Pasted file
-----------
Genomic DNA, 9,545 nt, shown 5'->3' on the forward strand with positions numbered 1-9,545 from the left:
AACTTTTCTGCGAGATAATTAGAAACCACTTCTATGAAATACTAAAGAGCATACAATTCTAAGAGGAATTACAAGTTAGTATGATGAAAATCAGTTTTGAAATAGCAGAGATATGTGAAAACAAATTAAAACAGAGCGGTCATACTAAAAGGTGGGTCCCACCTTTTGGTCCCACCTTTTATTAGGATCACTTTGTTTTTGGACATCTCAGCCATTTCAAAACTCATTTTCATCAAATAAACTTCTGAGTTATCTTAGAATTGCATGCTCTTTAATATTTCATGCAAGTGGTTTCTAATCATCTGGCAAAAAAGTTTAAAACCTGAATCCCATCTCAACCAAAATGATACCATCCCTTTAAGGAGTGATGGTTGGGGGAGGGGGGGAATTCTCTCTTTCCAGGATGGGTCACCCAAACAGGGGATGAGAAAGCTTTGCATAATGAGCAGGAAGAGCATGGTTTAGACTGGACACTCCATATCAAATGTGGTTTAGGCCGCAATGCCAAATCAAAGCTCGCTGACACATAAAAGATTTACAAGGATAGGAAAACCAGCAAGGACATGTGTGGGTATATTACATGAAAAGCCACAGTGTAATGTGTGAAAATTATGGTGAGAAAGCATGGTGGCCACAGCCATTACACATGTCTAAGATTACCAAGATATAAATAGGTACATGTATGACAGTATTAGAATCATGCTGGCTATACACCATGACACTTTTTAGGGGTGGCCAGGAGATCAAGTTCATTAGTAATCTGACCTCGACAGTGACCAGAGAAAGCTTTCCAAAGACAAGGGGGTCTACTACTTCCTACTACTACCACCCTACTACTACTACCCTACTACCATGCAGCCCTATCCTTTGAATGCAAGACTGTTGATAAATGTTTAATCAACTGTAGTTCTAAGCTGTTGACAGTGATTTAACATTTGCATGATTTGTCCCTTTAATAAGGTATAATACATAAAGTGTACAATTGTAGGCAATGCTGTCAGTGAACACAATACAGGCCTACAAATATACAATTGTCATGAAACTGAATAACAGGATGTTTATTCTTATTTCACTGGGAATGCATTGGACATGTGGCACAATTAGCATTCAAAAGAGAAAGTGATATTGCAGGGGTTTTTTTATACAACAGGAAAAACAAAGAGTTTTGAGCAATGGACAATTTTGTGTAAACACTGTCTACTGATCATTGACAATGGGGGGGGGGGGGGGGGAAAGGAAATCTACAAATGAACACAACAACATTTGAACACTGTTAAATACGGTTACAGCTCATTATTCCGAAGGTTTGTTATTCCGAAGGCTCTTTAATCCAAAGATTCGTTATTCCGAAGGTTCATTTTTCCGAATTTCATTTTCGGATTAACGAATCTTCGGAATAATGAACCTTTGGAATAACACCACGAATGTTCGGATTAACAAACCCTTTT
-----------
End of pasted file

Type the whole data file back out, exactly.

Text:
Genomic DNA, 9,545 nt, shown 5'->3' on the forward strand with positions numbered 1-9,545 from the left:
AACTTTTCTGCGAGATAATTAGAAACCACTTCTATGAAATACTAAAGAGCATACAATTCTAAGAGGAATTACAAGTTAGTATGATGAAAATCAGTTTTGAAATAGCAGAGATATGTGAAAACAAATTAAAACAGAGCGGTCATACTAAAAGGTGGGTCCCACCTTTTGGTCCCACCTTTTATTAGGATCACTTTGTTTTTGGACATCTCAGCCATTTCAAAACTCATTTTCATCAAATAAACTTCTGAGTTATCTTAGAATTGCATGCTCTTTAATATTTCATGCAAGTGGTTTCTAATCATCTGGCAAAAAAGTTTAAAACCTGAATCCCATCTCAACCAAAATGATACCATCCCTTTAAGGAGTGATGGTTGGGGGAGGGGGGGAATTCTCTCTTTCCAGGATGGGTCACCCAAACAGGGGATGAGAAAGCTTTGCATAATGAGCAGGAAGAGCATGGTTTAGACTGGACACTCCATATCAAATGTGGTTTAGGCCGCAATGCCAAATCAAAGCTCGCTGACACATAAAAGATTTACAAGGATAGGAAAACCAGCAAGGACATGTGTGGGTATATTACATGAAAAGCCACAGTGTAATGTGTGAAAATTATGGTGAGAAAGCATGGTGGCCACAGCCATTACACATGTCTAAGATTACCAAGATATAAATAGGTACATGTATGACAGTATTAGAATCATGCTGGCTATACACCATGACACTTTTTAGGGGTGGCCAGGAGATCAAGTTCATTAGTAATCTGACCTCGACAGTGACCAGAGAAAGCTTTCCAAAGACAAGGGGGTCTACTACTTCCTACTACTACCACCCTACTACTACTACCCTACTACCATGCAGCCCTATCCTTTGAATGCAAGACTGTTGATAAATGTTTAATCAACTGTAGTTCTAAGCTGTTGACAGTGATTTAACATTTGCATGATTTGTCCCTTTAATAAGGTATAATACATAAAGTGTACAATTGTAGGCAATGCTGTCAGTGAACACAATACAGGCCTACAAATATACAATTGTCATGAAACTGAATAACAGGATGTTTATTCTTATTTCACTGGGAATGCATTGGACATGTGGCACAATTAGCATTCAAAAGAGAAAGTGATATTGCAGGGGTTTTTTTATACAACAGGAAAAACAAAGAGTTTTGAGCAATGGACAATTTTGTGTAAACACTGTCTACTGATCATTGACAATGGGGGGGGGGGGGGGGGAAAGGAAATCTACAAATGAACACAACAACATTTGAACACTGTTAAATACGGTTACAGCTCATTATTCCGAAGGTTTGTTATTCCGAAGGCTCTTTAATCCAAAGATTCGTTATTCCGAAGGTTCATTTTTCCGAATTTCATTTTCGGATTAACGAATCTTCGGAATAATGAACCTTTGGAATAACACCACGAATGTTCGGATTAACAAACCCTTTT